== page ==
Kim Liddle and her colleagues knew they couldn’t do it alone.
The South Cowichan Recreation Manager was attending a conference in Harrison Hot Springs seven years ago when she heard about the Physical Literacy for Communities initiative. Right away she knew it was something she wanted to be involved in, but it would require large scale buy-in from a variety of different local stakeholders.
“The three of us worked in recreation in the Cowichan Valley, and we all felt it was important to do this as a region-wide project as opposed to working as individual recreation centres. We felt, to be successful, we would need different organizations on board, not just recreation but also sport associations, school districts and the health sector as well as the Cowichan Tribes,” she said.
“We wanted to get everybody on board to promote physical literacy and being active for life.”
As the ball started rolling, local general manager for community services John Elzinga began a steering committee which attracted 16 people. That number has grown over the years to 25, but they’ve avoided having multiple people from the same organization to ensure diversity. From that steering committee a number of different initiatives have been born.
“Overall the whole physical literacy thing was pretty new to everyone around the table. We all had our own initiatives, but understood the importance of the movement and wanted to get behind it. The main focus to start was understanding what physical literacy meant and how we could pull together initiatives within the community to promote and educate the community of its importance. Recreation wanted to focus on 0-12, the school system wanted to do elementary, and the health system was working with seniors. We were trying to pull together everything people wanted to do and help them to educate the community,” she said.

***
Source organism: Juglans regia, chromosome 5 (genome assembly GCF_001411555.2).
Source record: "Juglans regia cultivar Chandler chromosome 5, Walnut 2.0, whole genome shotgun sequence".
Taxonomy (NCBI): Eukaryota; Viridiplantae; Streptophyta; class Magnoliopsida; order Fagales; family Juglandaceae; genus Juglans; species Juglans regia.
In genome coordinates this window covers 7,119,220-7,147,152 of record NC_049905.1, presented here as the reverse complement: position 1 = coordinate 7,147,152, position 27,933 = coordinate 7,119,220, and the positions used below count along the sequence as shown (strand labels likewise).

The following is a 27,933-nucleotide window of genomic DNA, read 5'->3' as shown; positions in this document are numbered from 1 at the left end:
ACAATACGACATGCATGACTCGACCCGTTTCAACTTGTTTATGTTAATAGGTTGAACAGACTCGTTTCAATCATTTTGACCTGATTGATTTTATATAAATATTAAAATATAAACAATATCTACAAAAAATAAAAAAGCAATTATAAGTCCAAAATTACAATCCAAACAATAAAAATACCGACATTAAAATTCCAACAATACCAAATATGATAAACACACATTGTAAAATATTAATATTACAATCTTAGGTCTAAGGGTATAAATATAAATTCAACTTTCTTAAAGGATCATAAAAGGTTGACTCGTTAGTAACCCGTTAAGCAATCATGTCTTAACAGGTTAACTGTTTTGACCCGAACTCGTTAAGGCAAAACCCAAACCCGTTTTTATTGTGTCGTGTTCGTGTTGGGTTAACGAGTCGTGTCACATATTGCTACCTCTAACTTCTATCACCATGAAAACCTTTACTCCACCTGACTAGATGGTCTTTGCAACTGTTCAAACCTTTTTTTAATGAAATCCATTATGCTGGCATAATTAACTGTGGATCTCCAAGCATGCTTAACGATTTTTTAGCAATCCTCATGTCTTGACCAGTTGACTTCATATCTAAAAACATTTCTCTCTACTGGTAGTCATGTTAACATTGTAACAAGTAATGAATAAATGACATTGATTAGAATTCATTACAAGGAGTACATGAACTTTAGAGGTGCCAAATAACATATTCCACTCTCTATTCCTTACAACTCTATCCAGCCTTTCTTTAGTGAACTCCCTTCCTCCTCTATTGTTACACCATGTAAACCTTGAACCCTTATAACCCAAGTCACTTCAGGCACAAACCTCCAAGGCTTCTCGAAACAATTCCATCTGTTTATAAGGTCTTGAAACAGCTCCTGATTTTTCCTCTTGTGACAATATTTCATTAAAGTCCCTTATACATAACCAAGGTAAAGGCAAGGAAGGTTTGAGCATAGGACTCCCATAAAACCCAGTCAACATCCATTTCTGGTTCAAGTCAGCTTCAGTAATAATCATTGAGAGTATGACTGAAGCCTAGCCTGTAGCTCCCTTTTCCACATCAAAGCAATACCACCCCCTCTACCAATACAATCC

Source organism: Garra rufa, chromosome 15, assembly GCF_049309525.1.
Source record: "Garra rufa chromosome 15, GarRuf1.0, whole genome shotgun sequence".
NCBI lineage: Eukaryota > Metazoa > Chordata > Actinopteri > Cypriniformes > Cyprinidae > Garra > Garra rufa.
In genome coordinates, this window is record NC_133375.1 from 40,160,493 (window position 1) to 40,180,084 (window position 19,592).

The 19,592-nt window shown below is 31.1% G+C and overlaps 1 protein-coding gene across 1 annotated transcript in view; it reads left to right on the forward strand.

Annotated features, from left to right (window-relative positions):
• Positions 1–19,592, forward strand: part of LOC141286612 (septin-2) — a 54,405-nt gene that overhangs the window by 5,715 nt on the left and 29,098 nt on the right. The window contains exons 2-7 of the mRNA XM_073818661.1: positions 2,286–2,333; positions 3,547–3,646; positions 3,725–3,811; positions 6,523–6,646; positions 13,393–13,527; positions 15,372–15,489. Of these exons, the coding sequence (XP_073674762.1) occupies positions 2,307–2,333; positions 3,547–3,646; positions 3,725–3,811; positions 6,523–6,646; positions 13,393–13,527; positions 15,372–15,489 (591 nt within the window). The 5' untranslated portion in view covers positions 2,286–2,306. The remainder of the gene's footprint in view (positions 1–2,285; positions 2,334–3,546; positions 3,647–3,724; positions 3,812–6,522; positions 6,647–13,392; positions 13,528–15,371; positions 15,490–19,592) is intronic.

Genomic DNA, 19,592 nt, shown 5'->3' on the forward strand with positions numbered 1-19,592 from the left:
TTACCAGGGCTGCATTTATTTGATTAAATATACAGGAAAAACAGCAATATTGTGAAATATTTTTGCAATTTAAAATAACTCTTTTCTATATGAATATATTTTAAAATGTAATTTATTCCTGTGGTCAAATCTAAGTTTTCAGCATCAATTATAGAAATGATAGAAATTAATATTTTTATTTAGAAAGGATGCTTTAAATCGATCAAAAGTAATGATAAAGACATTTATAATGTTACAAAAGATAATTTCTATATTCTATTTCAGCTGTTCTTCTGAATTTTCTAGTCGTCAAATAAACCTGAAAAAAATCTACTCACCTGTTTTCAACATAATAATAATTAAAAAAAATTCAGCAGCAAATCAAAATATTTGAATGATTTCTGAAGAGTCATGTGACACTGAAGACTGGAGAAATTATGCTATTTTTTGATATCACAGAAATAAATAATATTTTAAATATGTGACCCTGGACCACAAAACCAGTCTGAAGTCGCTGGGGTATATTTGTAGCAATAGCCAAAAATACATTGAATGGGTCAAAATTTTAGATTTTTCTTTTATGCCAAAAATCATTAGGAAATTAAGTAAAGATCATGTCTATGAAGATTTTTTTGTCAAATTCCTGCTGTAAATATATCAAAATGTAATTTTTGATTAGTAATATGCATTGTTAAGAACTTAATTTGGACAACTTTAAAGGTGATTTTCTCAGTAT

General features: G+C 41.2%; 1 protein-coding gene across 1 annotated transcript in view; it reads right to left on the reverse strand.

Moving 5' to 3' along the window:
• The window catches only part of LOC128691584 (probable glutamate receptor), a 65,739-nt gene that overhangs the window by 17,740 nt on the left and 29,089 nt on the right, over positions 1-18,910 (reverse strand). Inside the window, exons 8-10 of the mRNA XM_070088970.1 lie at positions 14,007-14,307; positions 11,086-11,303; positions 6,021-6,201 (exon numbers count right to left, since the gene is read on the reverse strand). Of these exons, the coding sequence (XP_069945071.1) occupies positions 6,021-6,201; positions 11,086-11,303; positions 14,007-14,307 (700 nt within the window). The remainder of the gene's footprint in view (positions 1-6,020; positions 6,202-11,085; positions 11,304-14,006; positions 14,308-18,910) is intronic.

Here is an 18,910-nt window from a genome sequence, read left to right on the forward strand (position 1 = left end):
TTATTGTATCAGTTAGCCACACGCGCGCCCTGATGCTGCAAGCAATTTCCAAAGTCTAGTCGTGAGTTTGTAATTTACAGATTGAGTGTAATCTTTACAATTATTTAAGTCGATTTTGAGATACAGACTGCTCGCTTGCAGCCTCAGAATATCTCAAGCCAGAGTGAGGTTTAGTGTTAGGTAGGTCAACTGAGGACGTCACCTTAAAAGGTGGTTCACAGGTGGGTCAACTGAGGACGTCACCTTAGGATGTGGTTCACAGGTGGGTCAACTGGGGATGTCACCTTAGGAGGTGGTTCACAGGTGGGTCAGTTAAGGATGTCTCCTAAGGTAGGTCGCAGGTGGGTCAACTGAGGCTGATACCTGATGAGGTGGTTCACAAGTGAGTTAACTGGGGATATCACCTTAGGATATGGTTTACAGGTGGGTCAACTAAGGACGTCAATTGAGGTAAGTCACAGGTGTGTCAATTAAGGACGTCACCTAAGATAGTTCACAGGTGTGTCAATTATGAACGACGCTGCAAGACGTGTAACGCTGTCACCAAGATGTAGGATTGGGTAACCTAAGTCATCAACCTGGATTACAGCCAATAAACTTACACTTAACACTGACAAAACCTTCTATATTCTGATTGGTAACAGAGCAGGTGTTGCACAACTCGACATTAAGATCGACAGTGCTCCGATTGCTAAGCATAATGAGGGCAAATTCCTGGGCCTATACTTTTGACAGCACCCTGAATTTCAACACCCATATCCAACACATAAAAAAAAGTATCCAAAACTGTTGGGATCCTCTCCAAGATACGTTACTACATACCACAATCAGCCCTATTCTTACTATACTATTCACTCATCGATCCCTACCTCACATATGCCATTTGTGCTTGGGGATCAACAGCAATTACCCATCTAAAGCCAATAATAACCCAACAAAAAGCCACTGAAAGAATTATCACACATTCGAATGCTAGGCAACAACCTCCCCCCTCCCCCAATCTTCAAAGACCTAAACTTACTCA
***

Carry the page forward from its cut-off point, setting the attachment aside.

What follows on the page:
The next step was educating the community, which wasn’t familiar with physical literacy. To reach them, PLAY Cowichan ran a few marketing campaigns and offered free workshops for parents and educators. Other initiatives they implemented were short videos on TV screens in health waiting rooms and lobby spaces at recreation facilities, and stenciled walkways to get kids jumping and moving as they walk around our community.
“Our marketing materials have been a large part of the process in helping residents identify physical literacy programs in the community. The recreation guide now has a little PL logo beside each program that incorporates some aspects of physical literacy and this helps parents when selecting programs for their children and the importance of movements to the development of healthy kids,” she said.
They’ve also offered Sport for Life’s Physical Literacy 101 workshop to community staff and volunteers, while incorporating fundamental movement skills into all the existing programs and promoting multisport options within the school system.
“We definitely want to get the street team together for next summer, so we can get out in the community more. We’ve also been boosting our social media presence with Instagram and Facebook, promoting what we can during COVID-19— such as creating an obstacle course for kids where they post their result online— and giving out gift cards,” she said.
“We’re trying to engage in a safe way so kids can do things at home with other kids.”
And though the pandemic has thrown a wrench in their plans, she’s pleased with what they’ve accomplished and their upcoming plans.
“For us, coming together as a community and pulling all the different sectors togethers, that’s been a huge benefit. Getting everybody on board about being active for life isn’t important for just one sector, but all of them.”